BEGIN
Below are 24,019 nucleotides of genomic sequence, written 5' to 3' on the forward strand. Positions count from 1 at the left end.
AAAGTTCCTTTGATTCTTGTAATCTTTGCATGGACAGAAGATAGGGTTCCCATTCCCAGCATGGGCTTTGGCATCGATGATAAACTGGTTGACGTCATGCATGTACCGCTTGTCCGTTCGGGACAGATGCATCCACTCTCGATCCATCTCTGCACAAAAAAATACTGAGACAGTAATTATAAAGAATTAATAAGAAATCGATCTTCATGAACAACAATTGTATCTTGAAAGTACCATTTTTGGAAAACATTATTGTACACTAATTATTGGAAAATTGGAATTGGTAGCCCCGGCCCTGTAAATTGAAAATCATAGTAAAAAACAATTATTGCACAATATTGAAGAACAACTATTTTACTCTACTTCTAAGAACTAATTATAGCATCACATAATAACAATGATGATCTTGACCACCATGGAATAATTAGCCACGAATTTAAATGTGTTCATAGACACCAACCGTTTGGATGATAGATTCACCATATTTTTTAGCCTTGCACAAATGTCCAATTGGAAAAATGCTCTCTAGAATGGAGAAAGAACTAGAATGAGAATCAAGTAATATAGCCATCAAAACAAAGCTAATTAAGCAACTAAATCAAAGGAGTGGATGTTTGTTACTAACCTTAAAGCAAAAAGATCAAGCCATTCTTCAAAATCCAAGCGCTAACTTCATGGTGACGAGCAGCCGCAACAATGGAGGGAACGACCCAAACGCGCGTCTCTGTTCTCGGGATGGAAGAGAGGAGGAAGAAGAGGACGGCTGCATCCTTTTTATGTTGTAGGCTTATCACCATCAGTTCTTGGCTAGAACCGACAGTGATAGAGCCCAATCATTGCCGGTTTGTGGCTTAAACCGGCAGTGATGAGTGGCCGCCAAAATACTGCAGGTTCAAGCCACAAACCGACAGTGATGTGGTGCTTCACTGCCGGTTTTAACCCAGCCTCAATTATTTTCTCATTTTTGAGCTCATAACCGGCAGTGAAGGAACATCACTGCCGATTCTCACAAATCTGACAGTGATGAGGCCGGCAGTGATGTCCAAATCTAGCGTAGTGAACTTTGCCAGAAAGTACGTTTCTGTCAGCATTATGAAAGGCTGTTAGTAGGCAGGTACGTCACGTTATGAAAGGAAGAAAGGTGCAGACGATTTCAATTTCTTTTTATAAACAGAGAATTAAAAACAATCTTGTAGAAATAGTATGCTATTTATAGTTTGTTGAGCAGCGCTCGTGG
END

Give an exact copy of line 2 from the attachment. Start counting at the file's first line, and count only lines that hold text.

AAAGTTCCTTTGATTCTTGTAATCTTTGCATGGACAGAAGATAGGGTTCCCATTCCCAGCATGGGCTTTGGCATCGATGATAAACTGGTTGACGTCATGCATGTACCGCTTGTCCGTTCGGGACAGATGCATCCACTCTCGATCCATCTCTGCACAAAAAAATACTGAGACAGTAATTATAAAGAATTAATAAGAAATCGATCTTCATGAACAACAATTGTATCTTGAAAGTACCATTTTTGGAAAACATTATTGTACACTAATTATTGGAAAATTGGAATTGGTAGCCCCGGCCCTGTAAATTGAAAATCATAGTAAAAAACAATTATTGCACAATATTGAAGAACAACTATTTTACTCTACTTCTAAGAACTAATTATAGCATCACATAATAACAATGATGATCTTGACCACCATGGAATAATTAGCCACGAATTTAAATGTGTTCATAGACACCAACCGTTTGGATGATAGATTCACCATATTTTTTAGCCTTGCACAAATGTCCAATTGGAAAAATGCTCTCTAGAATGGAGAAAGAACTAGAATGAGAATCAAGTAATATAGCCATCAAAACAAAGCTAATTAAGCAACTAAATCAAAGGAGTGGATGTTTGTTACTAACCTTAAAGCAAAAAGATCAAGCCATTCTTCAAAATCCAAGCGCTAACTTCATGGTGACGAGCAGCCGCAACAATGGAGGGAACGACCCAAACGCGCGTCTCTGTTCTCGGGATGGAAGAGAGGAGGAAGAAGAGGACGGCTGCATCCTTTTTATGTTGTAGGCTTATCACCATCAGTTCTTGGCTAGAACCGACAGTGATAGAGCCCAATCATTGCCGGTTTGTGGCTTAAACCGGCAGTGATGAGTGGCCGCCAAAATACTGCAGGTTCAAGCCACAAACCGACAGTGATGTGGTGCTTCACTGCCGGTTTTAACCCAGCCTCAATTATTTTCTCATTTTTGAGCTCATAACCGGCAGTGAAGGAACATCACTGCCGATTCTCACAAATCTGACAGTGATGAGGCCGGCAGTGATGTCCAAATCTAGCGTAGTGAACTTTGCCAGAAAGTACGTTTCTGTCAGCATTATGAAAGGCTGTTAGTAGGCAGGTACGTCACGTTATGAAAGGAAGAAAGGTGCAGACGATTTCAATTTCTTTTTATAAACAGAGAATTAAAAACAATCTTGTAGAAATAGTATGCTATTTATAGTTTGTTGAGCAGCGCTCGTGG